On the face of it, yesterday’s budget seemed like good news for the drinks industry – especially for sparkling wine producers.

Not only did chancellor Rishi Sunak freeze alcohol duty, he also set out plans to completely overhaul the tax system, including cutting the main duty bands from 15 to 6 and taxing alcohol based on its strength. And he said the duty premium for sparkling wine will be cut to be in line with still wines of equivalent strength.

But as the dust settled, questions began to arise.

A statement from Wine & Spirit Trade Association chief executive Miles Beale welcomed the reduction of the sparkling wine super tax, which he said is “long overdue”. However, he went on to say that while simpler, the proposals for the overhaul of a new alcohol taxation system do not make the regime fairer, which he said was a fundamental aim of the review.

“We are mystified by a proposal that embeds unfairness between products meaning that beer will be taxed between 8p -19p per unit, wine increases to 26p per unit and spirits remains at 29p per unit.”

Matthew O’Connell, director of Bordeaux Index and CEO of LiveTrade also questioned the tax per unit measures.

“It is still difficult to justify the premium per unit applied to wine vs beer – fixing the specific anomaly that people were overtaxed for celebrating with fizz rather overlooks the broader issue that both wine and Champagne should be brought level on a per unit basis with beer,” he said.

The WSTA outlined expected price variations for when the new system is implemented in 2023:

  • Duty on a 750ml bottle of still wine at 12% remains at £2.23 until February 2023, if the new duty rates go ahead duty will go up to £2.33 (+10p) (which goes up to12p on the sales price when you include VAT)
  • Duty on a 750ml bottle of still wine at 15% will remain at £2.33 until Feb 2023 when the duty rate will go up to £2.91 (+68p) (+82p including VAT)
  • Duty on a 750ml bottle of sparkling at 12% remains at £2.86 until Feb 2023 when it will go down to £2.33 (-53p)(-64P inc VAT)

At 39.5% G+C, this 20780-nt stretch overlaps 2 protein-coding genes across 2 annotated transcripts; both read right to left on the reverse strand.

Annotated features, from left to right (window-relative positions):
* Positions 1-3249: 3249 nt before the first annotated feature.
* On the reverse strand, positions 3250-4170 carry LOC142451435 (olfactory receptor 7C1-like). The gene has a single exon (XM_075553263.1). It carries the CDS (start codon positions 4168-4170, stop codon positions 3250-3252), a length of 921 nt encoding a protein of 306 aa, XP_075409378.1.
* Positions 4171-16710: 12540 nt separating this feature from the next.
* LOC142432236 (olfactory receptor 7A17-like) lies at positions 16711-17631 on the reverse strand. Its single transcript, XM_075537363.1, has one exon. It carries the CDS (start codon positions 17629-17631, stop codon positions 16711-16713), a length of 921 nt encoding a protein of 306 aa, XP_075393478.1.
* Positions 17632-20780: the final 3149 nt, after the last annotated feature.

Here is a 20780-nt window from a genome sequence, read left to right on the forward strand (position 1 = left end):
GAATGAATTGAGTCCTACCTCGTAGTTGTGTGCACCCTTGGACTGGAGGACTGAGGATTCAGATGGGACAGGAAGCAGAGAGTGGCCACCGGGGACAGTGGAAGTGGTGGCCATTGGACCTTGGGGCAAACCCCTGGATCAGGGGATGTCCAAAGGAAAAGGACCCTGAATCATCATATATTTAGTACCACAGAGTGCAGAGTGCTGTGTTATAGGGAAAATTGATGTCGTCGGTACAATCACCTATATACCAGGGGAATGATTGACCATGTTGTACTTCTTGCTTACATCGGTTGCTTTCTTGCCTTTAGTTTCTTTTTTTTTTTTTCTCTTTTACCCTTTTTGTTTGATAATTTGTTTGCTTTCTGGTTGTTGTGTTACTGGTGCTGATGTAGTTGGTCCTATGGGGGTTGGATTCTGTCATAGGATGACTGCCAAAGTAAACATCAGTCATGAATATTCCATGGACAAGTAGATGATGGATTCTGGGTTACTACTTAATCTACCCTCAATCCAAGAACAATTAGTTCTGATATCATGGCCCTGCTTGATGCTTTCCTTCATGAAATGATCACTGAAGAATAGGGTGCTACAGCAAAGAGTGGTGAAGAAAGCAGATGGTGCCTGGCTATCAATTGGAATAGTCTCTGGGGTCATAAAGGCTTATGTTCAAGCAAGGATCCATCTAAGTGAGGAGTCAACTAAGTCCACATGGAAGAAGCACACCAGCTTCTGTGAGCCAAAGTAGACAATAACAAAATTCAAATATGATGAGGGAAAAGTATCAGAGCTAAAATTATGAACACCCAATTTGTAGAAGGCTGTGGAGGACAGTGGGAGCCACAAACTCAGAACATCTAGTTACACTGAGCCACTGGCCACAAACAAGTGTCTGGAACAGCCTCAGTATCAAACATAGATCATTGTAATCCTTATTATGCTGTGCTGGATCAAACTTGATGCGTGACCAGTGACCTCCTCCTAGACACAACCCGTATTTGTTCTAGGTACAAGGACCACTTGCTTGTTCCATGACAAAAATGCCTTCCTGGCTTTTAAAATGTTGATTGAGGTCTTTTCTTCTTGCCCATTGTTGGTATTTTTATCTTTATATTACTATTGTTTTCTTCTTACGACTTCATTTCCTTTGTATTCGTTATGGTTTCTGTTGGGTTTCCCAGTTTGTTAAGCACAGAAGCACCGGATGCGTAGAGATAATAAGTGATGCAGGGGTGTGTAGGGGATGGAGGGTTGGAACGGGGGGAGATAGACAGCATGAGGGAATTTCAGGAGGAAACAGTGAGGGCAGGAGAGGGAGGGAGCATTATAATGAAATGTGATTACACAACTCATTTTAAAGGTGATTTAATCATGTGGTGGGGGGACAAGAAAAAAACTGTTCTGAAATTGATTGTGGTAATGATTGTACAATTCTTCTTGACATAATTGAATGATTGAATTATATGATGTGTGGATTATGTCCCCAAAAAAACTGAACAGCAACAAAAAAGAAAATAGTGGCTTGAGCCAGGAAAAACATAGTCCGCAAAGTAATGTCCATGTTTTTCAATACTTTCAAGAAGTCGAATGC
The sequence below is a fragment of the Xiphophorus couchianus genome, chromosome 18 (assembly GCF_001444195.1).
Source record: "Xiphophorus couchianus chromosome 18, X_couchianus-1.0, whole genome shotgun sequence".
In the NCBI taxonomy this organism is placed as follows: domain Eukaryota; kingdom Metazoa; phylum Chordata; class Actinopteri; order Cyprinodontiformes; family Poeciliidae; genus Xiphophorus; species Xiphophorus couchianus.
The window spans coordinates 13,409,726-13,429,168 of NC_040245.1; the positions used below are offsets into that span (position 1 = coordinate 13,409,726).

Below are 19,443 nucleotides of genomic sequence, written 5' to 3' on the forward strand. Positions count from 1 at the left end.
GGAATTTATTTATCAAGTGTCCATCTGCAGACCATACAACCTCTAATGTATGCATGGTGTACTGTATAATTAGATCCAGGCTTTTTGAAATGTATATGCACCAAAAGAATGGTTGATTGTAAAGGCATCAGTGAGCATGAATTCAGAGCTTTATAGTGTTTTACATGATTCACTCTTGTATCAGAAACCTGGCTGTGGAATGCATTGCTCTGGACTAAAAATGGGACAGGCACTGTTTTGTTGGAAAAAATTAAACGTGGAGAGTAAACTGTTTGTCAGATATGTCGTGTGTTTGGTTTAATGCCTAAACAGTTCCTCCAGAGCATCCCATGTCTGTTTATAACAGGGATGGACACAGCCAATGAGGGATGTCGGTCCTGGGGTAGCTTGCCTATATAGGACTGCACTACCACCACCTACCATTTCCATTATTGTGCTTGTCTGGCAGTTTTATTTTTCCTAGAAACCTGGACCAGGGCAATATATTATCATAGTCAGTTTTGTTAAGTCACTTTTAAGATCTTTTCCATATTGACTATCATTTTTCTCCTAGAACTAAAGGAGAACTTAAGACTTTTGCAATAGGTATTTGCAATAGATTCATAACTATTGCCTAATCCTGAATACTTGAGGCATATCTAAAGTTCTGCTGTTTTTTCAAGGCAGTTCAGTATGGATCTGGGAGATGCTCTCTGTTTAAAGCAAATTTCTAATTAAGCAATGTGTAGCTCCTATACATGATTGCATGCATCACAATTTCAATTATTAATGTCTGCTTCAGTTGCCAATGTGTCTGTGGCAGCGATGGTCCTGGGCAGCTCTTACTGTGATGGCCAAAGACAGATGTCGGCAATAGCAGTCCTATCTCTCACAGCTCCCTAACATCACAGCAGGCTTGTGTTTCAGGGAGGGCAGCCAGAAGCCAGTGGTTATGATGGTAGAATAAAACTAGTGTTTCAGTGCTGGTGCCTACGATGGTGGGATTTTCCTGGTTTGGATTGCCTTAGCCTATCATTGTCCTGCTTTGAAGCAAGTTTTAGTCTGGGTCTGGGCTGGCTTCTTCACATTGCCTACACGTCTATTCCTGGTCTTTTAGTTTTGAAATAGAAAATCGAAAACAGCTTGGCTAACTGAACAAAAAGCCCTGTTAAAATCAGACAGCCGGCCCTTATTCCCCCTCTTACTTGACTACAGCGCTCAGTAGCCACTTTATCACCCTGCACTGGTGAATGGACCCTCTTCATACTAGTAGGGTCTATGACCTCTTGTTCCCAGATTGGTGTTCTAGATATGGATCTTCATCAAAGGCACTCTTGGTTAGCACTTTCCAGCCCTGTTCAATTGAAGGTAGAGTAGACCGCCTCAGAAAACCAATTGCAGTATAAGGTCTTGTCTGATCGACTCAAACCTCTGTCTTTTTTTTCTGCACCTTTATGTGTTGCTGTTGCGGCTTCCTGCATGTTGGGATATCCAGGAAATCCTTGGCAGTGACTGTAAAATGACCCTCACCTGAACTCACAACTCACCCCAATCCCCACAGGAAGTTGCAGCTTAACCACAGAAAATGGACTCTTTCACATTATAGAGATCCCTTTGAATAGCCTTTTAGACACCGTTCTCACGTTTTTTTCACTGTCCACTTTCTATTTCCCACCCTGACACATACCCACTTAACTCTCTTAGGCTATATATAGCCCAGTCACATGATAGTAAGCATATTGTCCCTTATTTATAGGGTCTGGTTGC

• Duty on a 750ml bottle of fortified wine at 17% remains at £2.98 until Feb 2023 when it will go up to £3.30 (+32) (+38p inc VAT)
  • Duty on a 70cl bottle of vodka at 37.5% remains at £7.54 and will remain unchanged.
  • Duty on a 70cl bottle of gin at 40% remains at £8.05 and will remain unchanged.

Meanwhile, Liam Manton, co-founder of Didsbury Gin, called the chancellor’s Budget “confusing”.

He said: “It’s good that some industry concessions have been made, but in our opinion doesn’t go far enough. 

“The message we’ve received… is confusing for businesses like ours – and we’re waiting for clarity, but additional tax on high abv drinks will present a real challenge to businesses like ours.”

He pointed out existing high tax rates for spirits, as well as the challenge of competing with large drinks companies.  

“SMEs like ours are the backbone of the British economy and are working tirelessly to innovate within the category whilst competing against large organisations,” he said. “This move from the chancellor could put businesses like ours at a competitive disadvantage in the long run. The chancellor has said they will support craft producers, but it’s not clear yet how.”

It has to be noted, though, that the reform could be good news for beer, cider and low abv producers, as well as some craft producers – even if the details are still emerging. 

The Craft Drinks Co managing director Richard Chamberlain said: “These changes will unquestionably benefit the raft of small craft producers across the UK, which is great for home production, less food miles, more sustainability and supporting businesses in local communities. It will also be a great boost to the UK wine industry that has become world renowned for exceptional sparkling wines.”

He also said further support to smaller producers comes from the chancellor’s announcement that Small Brewers’ Rate Relief is to be extended to other drink producers, such as wine and cider makers. “This will be a big boost to even more home production at a local level, helping to create even more choice for the consumer and more small business employment,” he added. 

And SIBA chief exec James Calder also welcomed the changes. “The chancellor’s Budget introduced radical changes to the outdated Alcohol Duty system which will benefit brewers of lower strength beers, traditional cask beer and create a more level playing field between small breweries and cider producers,” he said. 

There is a consultation on the chancellor’s proposal for a complete overhaul of the UK’s alcohol taxation system, setting out six new steps to simplify the regime. The consultation will close on 30 January 2022. To respond or find out more information, click here